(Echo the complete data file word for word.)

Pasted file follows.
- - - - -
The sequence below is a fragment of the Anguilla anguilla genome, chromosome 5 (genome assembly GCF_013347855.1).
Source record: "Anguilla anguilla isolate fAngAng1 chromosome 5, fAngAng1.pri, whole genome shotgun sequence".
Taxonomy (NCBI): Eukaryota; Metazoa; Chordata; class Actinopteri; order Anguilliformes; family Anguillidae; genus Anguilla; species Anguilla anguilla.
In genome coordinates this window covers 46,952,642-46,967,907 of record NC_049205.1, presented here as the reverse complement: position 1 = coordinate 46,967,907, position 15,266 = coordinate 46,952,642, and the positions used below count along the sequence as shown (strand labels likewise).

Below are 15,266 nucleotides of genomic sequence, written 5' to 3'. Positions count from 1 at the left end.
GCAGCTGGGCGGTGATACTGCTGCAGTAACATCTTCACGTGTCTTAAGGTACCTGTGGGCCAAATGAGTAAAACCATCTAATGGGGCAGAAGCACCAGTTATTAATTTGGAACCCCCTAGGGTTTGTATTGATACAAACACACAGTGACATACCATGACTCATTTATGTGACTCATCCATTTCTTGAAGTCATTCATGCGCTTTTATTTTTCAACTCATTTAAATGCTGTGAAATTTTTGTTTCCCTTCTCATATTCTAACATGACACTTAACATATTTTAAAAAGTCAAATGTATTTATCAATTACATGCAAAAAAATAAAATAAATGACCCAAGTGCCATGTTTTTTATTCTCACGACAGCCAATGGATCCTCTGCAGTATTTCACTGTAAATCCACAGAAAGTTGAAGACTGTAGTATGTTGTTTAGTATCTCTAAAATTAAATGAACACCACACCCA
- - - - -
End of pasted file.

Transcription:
The sequence below is a fragment of the Anguilla anguilla genome, chromosome 5 (genome assembly GCF_013347855.1).
Source record: "Anguilla anguilla isolate fAngAng1 chromosome 5, fAngAng1.pri, whole genome shotgun sequence".
Taxonomy (NCBI): Eukaryota; Metazoa; Chordata; class Actinopteri; order Anguilliformes; family Anguillidae; genus Anguilla; species Anguilla anguilla.
In genome coordinates this window covers 46,952,642-46,967,907 of record NC_049205.1, presented here as the reverse complement: position 1 = coordinate 46,967,907, position 15,266 = coordinate 46,952,642, and the positions used below count along the sequence as shown (strand labels likewise).

Below are 15,266 nucleotides of genomic sequence, written 5' to 3'. Positions count from 1 at the left end.
GCAGCTGGGCGGTGATACTGCTGCAGTAACATCTTCACGTGTCTTAAGGTACCTGTGGGCCAAATGAGTAAAACCATCTAATGGGGCAGAAGCACCAGTTATTAATTTGGAACCCCCTAGGGTTTGTATTGATACAAACACACAGTGACATACCATGACTCATTTATGTGACTCATCCATTTCTTGAAGTCATTCATGCGCTTTTATTTTTCAACTCATTTAAATGCTGTGAAATTTTTGTTTCCCTTCTCATATTCTAACATGACACTTAACATATTTTAAAAAGTCAAATGTATTTATCAATTACATGCAAAAAAATAAAATAAATGACCCAAGTGCCATGTTTTTTATTCTCACGACAGCCAATGGATCCTCTGCAGTATTTCACTGTAAATCCACAGAAAGTTGAAGACTGTAGTATGTTGTTTAGTATCTCTAAAATTAAATGAACACCACACCCA